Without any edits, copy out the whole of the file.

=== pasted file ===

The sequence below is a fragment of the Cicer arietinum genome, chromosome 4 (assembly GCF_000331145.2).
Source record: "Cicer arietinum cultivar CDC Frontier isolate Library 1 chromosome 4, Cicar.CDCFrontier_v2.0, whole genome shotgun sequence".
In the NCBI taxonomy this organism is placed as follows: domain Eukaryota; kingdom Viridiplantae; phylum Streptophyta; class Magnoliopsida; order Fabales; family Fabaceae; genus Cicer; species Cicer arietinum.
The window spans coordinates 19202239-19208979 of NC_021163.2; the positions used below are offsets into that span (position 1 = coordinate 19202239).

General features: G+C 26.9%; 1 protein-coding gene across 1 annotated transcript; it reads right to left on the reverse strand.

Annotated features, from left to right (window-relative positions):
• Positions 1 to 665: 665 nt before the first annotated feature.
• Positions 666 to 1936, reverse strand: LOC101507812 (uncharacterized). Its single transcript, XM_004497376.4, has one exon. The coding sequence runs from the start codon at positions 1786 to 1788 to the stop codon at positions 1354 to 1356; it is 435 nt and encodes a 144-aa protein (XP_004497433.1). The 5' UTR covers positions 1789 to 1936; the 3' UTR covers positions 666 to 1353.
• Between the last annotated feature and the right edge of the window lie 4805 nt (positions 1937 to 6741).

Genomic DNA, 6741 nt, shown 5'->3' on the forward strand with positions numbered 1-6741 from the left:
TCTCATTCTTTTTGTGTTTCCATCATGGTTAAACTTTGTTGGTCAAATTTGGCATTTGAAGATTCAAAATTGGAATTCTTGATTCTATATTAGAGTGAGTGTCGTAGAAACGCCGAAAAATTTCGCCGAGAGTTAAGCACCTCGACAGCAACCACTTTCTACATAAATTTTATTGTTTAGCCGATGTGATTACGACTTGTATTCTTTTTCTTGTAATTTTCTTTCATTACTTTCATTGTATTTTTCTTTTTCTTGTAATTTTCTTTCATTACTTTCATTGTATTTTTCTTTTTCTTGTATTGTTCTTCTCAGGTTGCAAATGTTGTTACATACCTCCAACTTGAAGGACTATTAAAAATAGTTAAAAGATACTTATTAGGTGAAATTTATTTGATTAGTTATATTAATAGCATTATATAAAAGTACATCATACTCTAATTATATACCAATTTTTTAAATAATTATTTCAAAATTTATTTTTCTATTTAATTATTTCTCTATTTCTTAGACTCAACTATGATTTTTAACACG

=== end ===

The sequence below is a fragment of the Cicer arietinum genome, chromosome 4 (assembly GCF_000331145.2).
Source record: "Cicer arietinum cultivar CDC Frontier isolate Library 1 chromosome 4, Cicar.CDCFrontier_v2.0, whole genome shotgun sequence".
In the NCBI taxonomy this organism is placed as follows: domain Eukaryota; kingdom Viridiplantae; phylum Streptophyta; class Magnoliopsida; order Fabales; family Fabaceae; genus Cicer; species Cicer arietinum.
The window spans coordinates 19202239-19208979 of NC_021163.2; the positions used below are offsets into that span (position 1 = coordinate 19202239).

General features: G+C 26.9%; 1 protein-coding gene across 1 annotated transcript; it reads right to left on the reverse strand.

Annotated features, from left to right (window-relative positions):
• Positions 1 to 665: 665 nt before the first annotated feature.
• Positions 666 to 1936, reverse strand: LOC101507812 (uncharacterized). Its single transcript, XM_004497376.4, has one exon. The coding sequence runs from the start codon at positions 1786 to 1788 to the stop codon at positions 1354 to 1356; it is 435 nt and encodes a 144-aa protein (XP_004497433.1). The 5' UTR covers positions 1789 to 1936; the 3' UTR covers positions 666 to 1353.
• Between the last annotated feature and the right edge of the window lie 4805 nt (positions 1937 to 6741).

Genomic DNA, 6741 nt, shown 5'->3' on the forward strand with positions numbered 1-6741 from the left:
TCTCATTCTTTTTGTGTTTCCATCATGGTTAAACTTTGTTGGTCAAATTTGGCATTTGAAGATTCAAAATTGGAATTCTTGATTCTATATTAGAGTGAGTGTCGTAGAAACGCCGAAAAATTTCGCCGAGAGTTAAGCACCTCGACAGCAACCACTTTCTACATAAATTTTATTGTTTAGCCGATGTGATTACGACTTGTATTCTTTTTCTTGTAATTTTCTTTCATTACTTTCATTGTATTTTTCTTTTTCTTGTAATTTTCTTTCATTACTTTCATTGTATTTTTCTTTTTCTTGTATTGTTCTTCTCAGGTTGCAAATGTTGTTACATACCTCCAACTTGAAGGACTATTAAAAATAGTTAAAAGATACTTATTAGGTGAAATTTATTTGATTAGTTATATTAATAGCATTATATAAAAGTACATCATACTCTAATTATATACCAATTTTTTAAATAATTATTTCAAAATTTATTTTTCTATTTAATTATTTCTCTATTTCTTAGACTCAACTATGATTTTTAACACG